Images of Tagaloa, the giant Samoan creation God show him balancing on two islands and beaming with a smile. The islands were stepping stones for his Polynesian people that have always been on the move.
He would be proud of this Samoan rugby league team who are looking to make history and write the final chapter of the Pacific Revolution by becoming the first Pacific nation to make a Rugby League World Cup final.
Based in Doncaster, Toa Samoa have been channelling Tagaloa’s sense of fun and keeping things loose, having been adopted by the local community.
Immersed in a cultural bubble away from contract negotiations and negative media, they have solidified their brotherhood over kebabs, cultural dance, singing and attending a league two football match.
Eight of the Toa Samoa players still have magic dust from playing in the recent NRL grand final, and this is a group at the peak of their powers.
Doncaster Rugby League chief executive, Carl Hall, has been in awe of the team and is confident of their chances: “We could be hosting the winners, it’s an unbelievable team they’re putting together.”
Central to head coach Matt Parish’s coaching team has been Manly legend Geoff Toovey as assistant coach/court-jester – a wildcat addition to help keep Toa Samoa grounded and focused but always laughing, and culturally blending a team of stars into a star team.
Each Samoan player has been standing on Tagaloa’s two islands – many withdrawing from selection for either the Kangaroos or the Kiwis in favour of representing their family heritage and ancestral homeland.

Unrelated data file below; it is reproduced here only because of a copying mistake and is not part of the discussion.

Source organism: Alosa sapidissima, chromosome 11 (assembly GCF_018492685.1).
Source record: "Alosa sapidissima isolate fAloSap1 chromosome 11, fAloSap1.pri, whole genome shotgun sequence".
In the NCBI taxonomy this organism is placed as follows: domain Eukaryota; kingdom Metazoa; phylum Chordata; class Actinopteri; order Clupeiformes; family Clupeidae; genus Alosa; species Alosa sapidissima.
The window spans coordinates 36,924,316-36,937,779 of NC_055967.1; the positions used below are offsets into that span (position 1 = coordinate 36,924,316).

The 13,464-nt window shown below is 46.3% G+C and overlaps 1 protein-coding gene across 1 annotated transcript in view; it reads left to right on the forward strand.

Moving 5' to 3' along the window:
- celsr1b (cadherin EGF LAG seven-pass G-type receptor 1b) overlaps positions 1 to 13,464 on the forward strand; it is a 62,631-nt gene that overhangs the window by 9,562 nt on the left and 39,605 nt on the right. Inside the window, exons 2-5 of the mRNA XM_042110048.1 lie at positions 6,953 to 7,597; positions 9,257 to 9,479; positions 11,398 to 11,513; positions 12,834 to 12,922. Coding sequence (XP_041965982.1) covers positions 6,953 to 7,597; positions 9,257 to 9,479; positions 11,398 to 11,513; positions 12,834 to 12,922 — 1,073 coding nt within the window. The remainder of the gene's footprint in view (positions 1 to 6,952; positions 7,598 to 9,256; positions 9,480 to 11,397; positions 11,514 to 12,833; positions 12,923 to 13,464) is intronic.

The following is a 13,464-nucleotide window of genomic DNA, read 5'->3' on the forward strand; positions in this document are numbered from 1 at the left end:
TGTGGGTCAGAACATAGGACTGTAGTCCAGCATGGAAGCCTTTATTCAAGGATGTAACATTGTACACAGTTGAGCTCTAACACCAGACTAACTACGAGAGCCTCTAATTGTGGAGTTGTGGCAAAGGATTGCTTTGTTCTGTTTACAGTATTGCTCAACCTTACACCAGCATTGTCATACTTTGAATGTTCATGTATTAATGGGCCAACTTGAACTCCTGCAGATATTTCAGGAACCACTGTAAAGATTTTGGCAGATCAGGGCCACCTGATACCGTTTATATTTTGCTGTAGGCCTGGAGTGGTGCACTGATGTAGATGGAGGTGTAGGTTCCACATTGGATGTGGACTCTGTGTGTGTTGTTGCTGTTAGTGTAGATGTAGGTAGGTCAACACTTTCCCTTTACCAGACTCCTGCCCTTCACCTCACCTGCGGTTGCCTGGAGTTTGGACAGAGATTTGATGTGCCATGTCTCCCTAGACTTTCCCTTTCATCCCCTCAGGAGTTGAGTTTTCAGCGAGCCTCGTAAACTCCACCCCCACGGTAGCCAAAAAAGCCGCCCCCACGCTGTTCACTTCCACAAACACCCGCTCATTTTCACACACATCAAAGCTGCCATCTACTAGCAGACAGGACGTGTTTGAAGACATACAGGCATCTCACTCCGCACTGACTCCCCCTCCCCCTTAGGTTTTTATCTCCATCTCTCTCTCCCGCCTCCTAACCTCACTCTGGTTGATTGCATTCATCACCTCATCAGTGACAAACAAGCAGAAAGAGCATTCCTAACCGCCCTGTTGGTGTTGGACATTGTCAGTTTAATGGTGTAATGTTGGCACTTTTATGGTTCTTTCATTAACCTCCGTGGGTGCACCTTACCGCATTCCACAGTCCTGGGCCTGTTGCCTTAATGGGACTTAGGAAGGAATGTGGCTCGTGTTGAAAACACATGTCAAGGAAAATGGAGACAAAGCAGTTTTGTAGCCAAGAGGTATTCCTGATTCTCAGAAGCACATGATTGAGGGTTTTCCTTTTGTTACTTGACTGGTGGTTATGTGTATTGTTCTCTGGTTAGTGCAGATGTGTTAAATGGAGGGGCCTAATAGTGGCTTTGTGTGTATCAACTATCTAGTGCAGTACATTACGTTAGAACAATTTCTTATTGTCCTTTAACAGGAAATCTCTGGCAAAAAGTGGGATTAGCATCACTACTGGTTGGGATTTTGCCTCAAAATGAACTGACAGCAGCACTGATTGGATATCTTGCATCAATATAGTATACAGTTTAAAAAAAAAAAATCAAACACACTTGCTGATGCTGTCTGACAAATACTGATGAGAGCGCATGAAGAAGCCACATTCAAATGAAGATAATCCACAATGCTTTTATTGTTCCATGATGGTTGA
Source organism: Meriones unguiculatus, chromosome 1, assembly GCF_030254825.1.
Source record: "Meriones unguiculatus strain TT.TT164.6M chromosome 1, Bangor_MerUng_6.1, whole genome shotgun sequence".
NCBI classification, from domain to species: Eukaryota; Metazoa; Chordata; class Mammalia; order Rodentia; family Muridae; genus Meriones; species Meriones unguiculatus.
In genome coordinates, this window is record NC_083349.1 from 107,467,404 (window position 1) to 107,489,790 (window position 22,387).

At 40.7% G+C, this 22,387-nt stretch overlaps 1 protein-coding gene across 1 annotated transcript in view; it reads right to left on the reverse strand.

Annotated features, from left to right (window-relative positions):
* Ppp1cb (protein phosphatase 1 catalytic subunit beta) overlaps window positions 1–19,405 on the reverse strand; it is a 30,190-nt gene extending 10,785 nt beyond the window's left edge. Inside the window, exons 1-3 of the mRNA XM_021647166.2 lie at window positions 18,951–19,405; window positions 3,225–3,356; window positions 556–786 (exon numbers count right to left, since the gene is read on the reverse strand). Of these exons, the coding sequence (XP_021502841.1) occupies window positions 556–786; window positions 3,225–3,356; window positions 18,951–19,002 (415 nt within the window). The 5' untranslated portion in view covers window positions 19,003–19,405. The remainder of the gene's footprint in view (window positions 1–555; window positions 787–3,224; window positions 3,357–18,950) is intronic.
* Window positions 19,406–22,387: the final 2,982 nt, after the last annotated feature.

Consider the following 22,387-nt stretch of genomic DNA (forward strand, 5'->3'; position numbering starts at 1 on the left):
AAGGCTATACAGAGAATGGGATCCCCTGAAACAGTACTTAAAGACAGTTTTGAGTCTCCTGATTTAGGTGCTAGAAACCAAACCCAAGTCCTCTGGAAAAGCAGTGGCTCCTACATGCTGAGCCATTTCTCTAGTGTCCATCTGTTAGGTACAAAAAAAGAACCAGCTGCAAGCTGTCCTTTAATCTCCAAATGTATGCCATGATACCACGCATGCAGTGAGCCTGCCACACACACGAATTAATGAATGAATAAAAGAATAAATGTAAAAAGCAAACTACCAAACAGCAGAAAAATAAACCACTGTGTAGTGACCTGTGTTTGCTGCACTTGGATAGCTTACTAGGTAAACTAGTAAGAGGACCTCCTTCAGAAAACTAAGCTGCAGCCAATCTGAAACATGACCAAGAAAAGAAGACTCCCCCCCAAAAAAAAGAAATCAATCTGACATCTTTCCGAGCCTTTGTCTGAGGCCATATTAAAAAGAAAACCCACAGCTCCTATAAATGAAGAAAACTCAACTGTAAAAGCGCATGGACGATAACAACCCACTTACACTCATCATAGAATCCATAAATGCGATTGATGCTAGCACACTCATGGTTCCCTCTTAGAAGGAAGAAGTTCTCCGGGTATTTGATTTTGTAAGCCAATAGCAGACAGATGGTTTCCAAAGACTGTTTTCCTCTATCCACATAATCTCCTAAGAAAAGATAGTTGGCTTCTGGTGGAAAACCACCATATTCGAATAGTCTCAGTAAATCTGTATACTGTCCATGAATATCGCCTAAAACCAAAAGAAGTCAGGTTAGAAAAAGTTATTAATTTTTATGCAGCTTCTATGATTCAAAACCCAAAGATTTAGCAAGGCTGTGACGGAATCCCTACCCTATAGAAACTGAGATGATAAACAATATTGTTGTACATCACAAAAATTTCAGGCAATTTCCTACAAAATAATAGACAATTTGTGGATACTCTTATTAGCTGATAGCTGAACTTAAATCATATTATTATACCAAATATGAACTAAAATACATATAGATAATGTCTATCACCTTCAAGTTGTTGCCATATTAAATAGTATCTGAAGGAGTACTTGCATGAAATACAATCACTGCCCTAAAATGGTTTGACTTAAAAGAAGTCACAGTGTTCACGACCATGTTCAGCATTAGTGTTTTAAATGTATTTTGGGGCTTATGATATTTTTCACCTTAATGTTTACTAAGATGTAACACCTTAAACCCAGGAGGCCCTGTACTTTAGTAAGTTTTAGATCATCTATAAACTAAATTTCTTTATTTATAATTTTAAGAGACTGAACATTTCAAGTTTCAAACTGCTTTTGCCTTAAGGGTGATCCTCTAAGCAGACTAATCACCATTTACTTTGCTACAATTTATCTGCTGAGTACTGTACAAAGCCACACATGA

As the players each took their decisions, the media took aim with a binary ‘us or them’ mentality, labelling them ‘mercenaries’ and ignoring the dual-identity reality for Pasifika players who can love their adopted land as much as their island of heritage.
Roosters dynamo Joseph Suaalii’s decision to play for Samoa energised the community. The prospect of making his father proud and more deeply connect with his culture was overwhelming.
Suaalii’s decision was triggered by family consensus and a childhood memory of his father driving from Sydney to Melbourne to watch Samoa play rugby union.
Samoa’s disastrous performance in the 2017 World Cup, including a loss to Tonga, a draw with Scotland and a 46-0 thrashing by the Kangaroos, was blamed on indiscipline, weight gain and a ‘holiday mentality’.
It was supposed to be Samoa’s graduation party, their coronation as the fourth world power in rugby league, but they were derailed and it triggered deep soul-searching.
Into the vacuum stepped Mate Ma’a Tonga, who came agonisingly close to beating England in the semi-final, bludgeoning their way to a place at rugby league’s head table and breaking a 40-year ‘big three’ stranglehold.
Mate Ma’a Tonga appear quietly confident in their newly anointed role as a rugby league superpower, relishing the new level of expectation.
A mouth-watering clash with Samoa awaits – Sipi Tau vs Siva Tau – an ancient Polynesian feud playing out in the home of rugby league.
They looked imperious when crushing France in the warm-up match but must overcome the PNG Kumuls, always a live underdog.